Enjoy 20% off our merchandise! Simply tap gifts in our online shop to discover more.
By: Holly Kragiopoulos 03 October 2014
On Monday night this week we were delighted to host this year’s Rwanda Cup of Excellence cupping at our roastery alongside fellow roasters and coffee people. Unlike the Nicaragua COE cupping which we hosted in May, Monday’s cupping was a more dignified affair with a slightly smaller group! A mix of barista’s, café owners and roasters came together with the gang from Falcon Speciality to taste the best from this year’s harvests in Rwanda and there were some truly stunning coffees on the table. With 28 coffees to taste, it was a daunting mission and we decided it was best to complete it in two tables! Surprisingly, there were marked differences between a lot of the coffees with distinct flavour profiles, but the one thing we were all pleased to find was the absence of the infamous potato defect. Riley from Falcon Speciality briefly discussed this problem which is prevalent in both Burundi and Rwanda and is caused by the antestia fly boring a hole into the cherry while it is still on the tree, leaving it exposed. This results in a defect which cannot be picked out during green grading, nor once the coffee has been roasted – it is only when the affected bean is ground for drinking when this defect makes itself known and emits a strong potato smell within the ground coffee! It is something which has really affected sales of coffee from both countries and the Alliance for Coffee Excellence (ACE) are currently investing resources in research to try and solve the issue. Susie Spindler, from the Cup of Excellence organisation made the following comment on their findings so far:
‘For Rwanda what we have found so far with the baseline cuppings for the research and Cup of Excellence cuppings is what everyone already has found out- that the potato defect in both the Rwanda and the Burundi coffees is very much reduced this year. There has been a very focused effort to look at ways to reduce this in both countries and both report much more spraying for the antestia bug but I think it also may be related to much drier weather. The exporters association has taken over the fund for fertilizer and pesticides and will be looking at ways to distribute these. Our research is looking at pyrethrum (which is made from a type of chrysanthemum flower which grows in Rwanda and would be organic), pruning and conventional insecticides. We will be comparing coffees from the research farms next year. There is a tremendous amount of research being done by universities so it won’t be long before there is a solution.’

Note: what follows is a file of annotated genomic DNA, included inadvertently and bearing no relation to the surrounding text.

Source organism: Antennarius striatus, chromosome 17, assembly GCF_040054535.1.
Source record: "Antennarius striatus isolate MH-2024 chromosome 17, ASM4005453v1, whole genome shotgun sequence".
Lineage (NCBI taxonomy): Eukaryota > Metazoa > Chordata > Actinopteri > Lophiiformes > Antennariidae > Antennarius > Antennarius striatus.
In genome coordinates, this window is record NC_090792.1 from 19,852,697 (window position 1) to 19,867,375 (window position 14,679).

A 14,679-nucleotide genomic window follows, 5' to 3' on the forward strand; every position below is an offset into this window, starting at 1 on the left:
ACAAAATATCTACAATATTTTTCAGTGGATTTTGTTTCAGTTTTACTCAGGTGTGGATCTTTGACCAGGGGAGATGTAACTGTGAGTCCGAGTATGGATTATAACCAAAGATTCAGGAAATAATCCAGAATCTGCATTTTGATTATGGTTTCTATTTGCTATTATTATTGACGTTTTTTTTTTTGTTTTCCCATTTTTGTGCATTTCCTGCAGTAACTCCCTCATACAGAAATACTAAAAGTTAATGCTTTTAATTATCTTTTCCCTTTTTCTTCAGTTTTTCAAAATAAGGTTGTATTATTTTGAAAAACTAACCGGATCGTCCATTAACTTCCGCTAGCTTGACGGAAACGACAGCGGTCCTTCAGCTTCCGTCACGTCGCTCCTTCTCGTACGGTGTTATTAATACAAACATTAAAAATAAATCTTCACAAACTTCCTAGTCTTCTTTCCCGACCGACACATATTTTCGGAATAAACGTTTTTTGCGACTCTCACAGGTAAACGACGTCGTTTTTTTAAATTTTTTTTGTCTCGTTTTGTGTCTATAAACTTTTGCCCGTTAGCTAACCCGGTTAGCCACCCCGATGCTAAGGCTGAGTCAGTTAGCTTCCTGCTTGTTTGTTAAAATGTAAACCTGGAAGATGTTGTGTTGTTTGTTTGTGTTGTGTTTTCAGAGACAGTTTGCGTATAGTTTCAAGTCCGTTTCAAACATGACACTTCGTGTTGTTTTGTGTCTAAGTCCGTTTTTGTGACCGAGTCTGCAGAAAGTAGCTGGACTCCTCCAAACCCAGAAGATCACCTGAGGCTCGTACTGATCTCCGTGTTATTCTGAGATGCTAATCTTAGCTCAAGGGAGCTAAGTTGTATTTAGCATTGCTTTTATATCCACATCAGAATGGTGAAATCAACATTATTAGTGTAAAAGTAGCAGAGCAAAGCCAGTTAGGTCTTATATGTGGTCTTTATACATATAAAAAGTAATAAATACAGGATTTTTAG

In the meantime, ACE have requested everyone to make them aware of any cases of potato with this year’s Rwandan coffees so if any of you happen to spot a spud amongst our new crop Rwanda’s (due in November) then please let us know!
Thanks to everyone who made the time to join us with a big up to Dough Boys for the pizzas which didn’t hang about too long, also to Noisette Bakehouse for the scrumptious brownies and of course our wonderful neighbours at Ridgeside for providing a keg!